32. John Foxx And The Maths: Interplay – Metamatic – META28LP – UK – LP – Wuxtry Decatur/$15.00
  33. John Foxx And The Maths: The Shape Of Things – Metamatic – META29LP – UK – LP – Wuxtry Decatur/$10.00
  34. John Foxx+ Jori Hulkkonen: European Splendour – Sugarcane Recordings – SUGARS 024 – UK – LP – Wuxtry Decatur/$10.00

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Posted in Record Shopping Road Trip, The Great Record Stores | Tagged , , | 14 Comments

Egads! Ron Kane Now Has A Tribute Album In His Memory

Bob Gaulke Productions | DL | 2018

Various Artists: The Record Man – A Tribute To Ron Kane  US DL/CD  [2018]

  1. Tony Backhouse, Pieter Bon, Fane Flaws, Peter Dasent, & Paul Scott: The Record Man
  2. Suely Mesquita & Marcos Kuzka Cunha: Greatest Cheeseburger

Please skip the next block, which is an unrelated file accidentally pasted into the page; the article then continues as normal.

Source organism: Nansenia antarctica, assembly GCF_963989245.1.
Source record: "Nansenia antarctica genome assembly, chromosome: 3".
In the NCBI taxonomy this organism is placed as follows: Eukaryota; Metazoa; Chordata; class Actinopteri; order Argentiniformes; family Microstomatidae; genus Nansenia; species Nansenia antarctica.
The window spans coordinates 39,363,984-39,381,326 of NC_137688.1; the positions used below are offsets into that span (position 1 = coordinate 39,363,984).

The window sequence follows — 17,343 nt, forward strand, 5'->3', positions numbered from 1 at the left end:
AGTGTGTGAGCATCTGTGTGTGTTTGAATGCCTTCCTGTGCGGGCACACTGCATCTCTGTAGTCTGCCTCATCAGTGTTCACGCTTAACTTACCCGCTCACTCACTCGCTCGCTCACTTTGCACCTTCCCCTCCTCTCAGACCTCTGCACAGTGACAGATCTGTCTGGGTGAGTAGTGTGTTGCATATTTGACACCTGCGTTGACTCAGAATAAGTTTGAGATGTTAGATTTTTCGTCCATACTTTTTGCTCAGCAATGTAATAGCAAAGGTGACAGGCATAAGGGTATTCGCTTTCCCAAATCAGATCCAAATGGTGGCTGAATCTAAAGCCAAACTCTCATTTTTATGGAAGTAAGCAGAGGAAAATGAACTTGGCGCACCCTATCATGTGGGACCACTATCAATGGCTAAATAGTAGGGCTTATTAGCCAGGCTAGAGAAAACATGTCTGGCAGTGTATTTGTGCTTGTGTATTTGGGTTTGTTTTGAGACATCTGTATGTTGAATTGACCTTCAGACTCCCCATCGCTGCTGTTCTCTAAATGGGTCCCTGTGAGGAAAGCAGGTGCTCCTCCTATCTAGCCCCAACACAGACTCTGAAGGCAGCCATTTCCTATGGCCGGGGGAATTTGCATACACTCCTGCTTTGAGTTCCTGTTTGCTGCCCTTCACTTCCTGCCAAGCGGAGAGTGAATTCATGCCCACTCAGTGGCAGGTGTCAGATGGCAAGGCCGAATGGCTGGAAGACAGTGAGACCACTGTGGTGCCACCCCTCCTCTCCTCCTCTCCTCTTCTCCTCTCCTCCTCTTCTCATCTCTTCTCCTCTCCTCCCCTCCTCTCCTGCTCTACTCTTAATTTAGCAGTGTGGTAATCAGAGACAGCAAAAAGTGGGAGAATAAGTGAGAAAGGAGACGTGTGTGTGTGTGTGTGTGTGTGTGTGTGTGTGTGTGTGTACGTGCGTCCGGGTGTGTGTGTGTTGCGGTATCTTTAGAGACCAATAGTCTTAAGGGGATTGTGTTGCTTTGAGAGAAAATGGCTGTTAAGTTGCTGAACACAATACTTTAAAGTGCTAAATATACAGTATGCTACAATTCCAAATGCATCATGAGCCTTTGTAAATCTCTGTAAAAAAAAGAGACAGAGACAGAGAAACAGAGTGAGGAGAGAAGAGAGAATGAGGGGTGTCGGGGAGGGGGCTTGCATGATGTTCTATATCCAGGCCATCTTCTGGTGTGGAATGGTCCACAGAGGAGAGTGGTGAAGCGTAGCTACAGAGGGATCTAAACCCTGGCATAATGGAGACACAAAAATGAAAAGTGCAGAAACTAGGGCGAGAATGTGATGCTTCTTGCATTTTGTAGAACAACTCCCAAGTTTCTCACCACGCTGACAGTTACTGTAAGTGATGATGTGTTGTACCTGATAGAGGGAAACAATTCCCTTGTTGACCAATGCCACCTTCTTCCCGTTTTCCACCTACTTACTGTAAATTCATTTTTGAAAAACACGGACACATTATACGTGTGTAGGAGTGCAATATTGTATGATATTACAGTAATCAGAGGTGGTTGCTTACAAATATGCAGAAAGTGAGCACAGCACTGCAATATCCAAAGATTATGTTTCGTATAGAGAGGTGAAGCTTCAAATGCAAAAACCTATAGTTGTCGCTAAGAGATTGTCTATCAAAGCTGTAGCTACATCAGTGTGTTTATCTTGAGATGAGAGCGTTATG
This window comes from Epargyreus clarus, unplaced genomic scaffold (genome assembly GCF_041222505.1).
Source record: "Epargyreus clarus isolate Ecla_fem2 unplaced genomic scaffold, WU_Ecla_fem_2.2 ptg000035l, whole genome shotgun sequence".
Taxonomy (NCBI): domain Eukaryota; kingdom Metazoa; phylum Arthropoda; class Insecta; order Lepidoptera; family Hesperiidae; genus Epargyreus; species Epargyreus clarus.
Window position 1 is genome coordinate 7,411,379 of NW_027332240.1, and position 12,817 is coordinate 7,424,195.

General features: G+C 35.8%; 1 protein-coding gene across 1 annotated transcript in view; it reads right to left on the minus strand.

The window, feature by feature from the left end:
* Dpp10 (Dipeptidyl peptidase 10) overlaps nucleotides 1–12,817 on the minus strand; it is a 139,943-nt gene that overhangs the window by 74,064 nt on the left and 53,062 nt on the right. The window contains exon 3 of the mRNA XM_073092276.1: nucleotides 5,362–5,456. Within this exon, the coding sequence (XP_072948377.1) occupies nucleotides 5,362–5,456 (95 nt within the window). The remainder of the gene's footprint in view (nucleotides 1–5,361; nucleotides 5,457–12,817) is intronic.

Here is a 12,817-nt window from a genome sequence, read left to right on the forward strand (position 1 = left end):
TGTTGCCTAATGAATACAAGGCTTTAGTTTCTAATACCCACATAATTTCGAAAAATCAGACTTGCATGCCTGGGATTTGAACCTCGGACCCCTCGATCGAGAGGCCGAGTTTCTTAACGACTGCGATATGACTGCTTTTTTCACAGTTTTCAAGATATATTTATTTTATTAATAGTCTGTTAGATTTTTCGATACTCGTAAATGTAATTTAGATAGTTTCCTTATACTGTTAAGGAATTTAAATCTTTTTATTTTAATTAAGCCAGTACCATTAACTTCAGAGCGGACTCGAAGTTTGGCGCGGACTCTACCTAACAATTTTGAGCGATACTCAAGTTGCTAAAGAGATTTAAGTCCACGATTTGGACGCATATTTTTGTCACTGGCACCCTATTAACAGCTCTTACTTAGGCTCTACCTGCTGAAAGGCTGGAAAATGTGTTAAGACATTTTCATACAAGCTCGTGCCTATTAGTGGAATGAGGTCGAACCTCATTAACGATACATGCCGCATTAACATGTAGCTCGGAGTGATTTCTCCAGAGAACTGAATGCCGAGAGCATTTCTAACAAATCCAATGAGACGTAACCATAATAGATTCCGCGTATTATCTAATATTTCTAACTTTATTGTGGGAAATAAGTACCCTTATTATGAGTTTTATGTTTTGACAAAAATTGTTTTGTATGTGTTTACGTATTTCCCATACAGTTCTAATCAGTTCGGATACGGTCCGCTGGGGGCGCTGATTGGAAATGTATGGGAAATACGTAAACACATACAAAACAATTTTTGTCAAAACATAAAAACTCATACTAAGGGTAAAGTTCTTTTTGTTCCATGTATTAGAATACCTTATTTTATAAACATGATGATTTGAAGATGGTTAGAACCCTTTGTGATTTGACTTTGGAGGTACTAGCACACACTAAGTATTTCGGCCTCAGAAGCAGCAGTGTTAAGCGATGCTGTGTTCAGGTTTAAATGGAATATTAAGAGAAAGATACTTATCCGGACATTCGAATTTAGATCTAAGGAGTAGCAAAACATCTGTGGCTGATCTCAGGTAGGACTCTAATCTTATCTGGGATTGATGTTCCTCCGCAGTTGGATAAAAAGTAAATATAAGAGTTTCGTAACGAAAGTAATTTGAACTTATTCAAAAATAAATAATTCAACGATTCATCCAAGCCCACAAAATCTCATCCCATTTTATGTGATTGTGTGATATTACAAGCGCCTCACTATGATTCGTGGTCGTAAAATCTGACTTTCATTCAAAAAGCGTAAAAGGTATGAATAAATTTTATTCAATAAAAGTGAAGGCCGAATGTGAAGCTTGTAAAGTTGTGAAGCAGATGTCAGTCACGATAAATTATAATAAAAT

3. Paul Scott: Unpopular Music
  4. Henk Hofstede, Tom America, & Marco Raaphorst: White Car, Blue Ocean
  5. Yamée Couture, Petite Celine: Francophonies
  6. Hans Croon: Human Heart (How can the human heart occur in the universe?)
  7. Bob Gaulke: Better
  8. Pieter Bon, Marco Raaphorst: Wat Betekent Het?
  9. Fay Lovsky: I’m Running
  10. Andrew McLennan, Peri Mason: Today’s List
  11. Fane Flaws: Ron Kane
  12. Mark Moerman, Ace Farren Ford: Manatees from Other Galaxies

After my friend Ron died last November, there was the inevitable follow-up among his friends. With no funeral, talk pointed to a get together among his many music pals which will be called Ron-Kon II, after the original Ron-Kon, held on his 50th birthday, in 2008. I little while ago it was set for the weekend of July 28th in Los Angeles. I will be attending with my friends chasinvictoria and Mr. Ware, the guy who introduced me to Ron. There will be a record store crawl and no doubt some pub action that teetotaler me won’t fully participate in.